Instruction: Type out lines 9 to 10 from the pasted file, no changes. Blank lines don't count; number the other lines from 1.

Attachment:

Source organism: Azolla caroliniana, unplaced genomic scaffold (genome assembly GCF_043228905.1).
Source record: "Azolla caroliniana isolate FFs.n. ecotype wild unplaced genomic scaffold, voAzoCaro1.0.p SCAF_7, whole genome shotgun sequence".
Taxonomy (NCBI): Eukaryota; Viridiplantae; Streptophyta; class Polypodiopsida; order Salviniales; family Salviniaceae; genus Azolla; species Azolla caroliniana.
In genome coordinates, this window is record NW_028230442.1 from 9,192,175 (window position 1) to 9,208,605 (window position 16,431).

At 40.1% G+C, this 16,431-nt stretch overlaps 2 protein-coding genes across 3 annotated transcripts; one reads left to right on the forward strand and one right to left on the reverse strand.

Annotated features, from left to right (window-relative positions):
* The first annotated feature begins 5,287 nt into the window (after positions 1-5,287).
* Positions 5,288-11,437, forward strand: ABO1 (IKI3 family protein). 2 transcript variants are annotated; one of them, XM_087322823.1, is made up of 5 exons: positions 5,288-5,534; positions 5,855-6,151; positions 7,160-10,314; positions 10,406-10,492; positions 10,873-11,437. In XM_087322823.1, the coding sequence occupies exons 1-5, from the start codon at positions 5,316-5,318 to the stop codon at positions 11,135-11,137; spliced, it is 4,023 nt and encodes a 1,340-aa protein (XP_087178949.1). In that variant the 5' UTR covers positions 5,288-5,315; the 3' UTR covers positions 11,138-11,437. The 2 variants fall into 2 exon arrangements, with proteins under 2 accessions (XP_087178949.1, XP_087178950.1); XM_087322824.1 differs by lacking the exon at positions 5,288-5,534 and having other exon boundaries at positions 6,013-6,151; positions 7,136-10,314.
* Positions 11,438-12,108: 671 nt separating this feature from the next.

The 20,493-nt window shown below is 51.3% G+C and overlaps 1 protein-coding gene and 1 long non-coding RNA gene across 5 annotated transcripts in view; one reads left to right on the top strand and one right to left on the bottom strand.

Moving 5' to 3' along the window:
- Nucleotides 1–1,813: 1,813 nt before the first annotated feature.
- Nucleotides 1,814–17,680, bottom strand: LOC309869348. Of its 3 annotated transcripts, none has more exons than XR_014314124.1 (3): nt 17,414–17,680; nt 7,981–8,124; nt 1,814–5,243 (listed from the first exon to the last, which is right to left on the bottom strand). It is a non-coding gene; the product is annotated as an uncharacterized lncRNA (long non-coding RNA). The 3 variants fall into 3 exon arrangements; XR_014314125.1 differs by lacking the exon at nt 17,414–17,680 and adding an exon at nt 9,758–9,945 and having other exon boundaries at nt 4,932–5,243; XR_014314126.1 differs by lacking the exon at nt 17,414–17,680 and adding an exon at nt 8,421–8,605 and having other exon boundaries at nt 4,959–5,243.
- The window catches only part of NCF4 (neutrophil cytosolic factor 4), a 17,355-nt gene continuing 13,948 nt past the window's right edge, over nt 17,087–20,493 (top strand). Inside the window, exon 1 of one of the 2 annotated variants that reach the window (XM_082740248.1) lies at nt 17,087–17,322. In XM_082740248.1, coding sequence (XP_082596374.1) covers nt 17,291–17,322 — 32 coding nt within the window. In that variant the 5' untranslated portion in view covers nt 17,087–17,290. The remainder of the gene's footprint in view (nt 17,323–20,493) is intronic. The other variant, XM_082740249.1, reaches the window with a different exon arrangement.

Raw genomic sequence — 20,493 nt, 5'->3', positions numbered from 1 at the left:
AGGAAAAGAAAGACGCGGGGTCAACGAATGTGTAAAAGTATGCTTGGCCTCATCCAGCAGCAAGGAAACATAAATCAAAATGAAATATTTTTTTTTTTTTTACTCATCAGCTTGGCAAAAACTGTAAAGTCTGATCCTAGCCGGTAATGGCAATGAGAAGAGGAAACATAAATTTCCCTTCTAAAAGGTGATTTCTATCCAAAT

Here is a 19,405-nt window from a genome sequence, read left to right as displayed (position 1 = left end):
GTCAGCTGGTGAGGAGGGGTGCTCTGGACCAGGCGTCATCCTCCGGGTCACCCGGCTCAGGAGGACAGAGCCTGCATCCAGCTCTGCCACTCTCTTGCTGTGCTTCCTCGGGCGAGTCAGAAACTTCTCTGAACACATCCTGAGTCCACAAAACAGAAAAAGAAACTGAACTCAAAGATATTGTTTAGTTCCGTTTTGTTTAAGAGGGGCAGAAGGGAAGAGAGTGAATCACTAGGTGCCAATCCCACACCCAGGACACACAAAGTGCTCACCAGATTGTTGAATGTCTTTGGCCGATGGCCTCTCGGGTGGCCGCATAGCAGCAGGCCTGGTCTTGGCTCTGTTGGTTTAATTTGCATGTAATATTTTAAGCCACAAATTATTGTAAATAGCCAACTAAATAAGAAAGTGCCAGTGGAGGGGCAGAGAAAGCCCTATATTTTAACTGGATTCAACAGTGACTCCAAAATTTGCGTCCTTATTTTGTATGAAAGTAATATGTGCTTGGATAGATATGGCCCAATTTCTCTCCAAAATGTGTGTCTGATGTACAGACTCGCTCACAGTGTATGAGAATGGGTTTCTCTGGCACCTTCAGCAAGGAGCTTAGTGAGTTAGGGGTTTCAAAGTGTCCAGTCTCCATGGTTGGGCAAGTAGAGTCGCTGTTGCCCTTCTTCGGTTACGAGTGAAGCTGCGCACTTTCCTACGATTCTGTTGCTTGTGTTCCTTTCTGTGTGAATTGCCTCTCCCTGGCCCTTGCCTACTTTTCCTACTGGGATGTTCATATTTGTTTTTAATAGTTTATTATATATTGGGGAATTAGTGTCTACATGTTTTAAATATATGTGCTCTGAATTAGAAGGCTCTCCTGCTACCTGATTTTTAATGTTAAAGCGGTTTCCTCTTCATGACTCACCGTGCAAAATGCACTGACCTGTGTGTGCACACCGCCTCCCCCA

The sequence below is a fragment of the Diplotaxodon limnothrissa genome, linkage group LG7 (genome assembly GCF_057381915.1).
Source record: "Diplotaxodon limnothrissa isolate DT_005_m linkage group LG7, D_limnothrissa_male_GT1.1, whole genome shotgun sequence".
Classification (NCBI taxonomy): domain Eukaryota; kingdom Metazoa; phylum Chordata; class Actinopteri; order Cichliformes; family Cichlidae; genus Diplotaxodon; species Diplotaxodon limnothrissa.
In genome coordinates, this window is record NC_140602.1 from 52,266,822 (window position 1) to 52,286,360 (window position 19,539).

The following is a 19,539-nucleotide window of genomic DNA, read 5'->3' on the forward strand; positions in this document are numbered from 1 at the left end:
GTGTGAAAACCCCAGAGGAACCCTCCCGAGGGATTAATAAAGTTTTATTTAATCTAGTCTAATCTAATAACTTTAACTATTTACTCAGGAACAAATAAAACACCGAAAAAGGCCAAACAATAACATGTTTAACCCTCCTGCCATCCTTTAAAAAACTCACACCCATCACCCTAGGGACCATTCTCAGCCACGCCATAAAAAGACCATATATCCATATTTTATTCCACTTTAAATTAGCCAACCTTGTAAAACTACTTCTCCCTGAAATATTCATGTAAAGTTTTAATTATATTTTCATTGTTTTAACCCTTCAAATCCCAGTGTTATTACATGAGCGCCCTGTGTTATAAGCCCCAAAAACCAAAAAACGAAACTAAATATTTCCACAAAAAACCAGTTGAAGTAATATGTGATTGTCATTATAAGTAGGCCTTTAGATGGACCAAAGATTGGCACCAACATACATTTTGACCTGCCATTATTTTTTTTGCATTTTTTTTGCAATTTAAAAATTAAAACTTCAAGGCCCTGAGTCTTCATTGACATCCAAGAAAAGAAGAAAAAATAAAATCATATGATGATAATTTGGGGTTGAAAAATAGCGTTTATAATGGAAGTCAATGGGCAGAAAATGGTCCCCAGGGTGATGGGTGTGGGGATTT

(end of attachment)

* Positions 11,438-12,108: 671 nt separating this feature from the next.

The 20,493-nt window shown below is 51.3% G+C and overlaps 1 protein-coding gene and 1 long non-coding RNA gene across 5 annotated transcripts in view; one reads left to right on the top strand and one right to left on the bottom strand.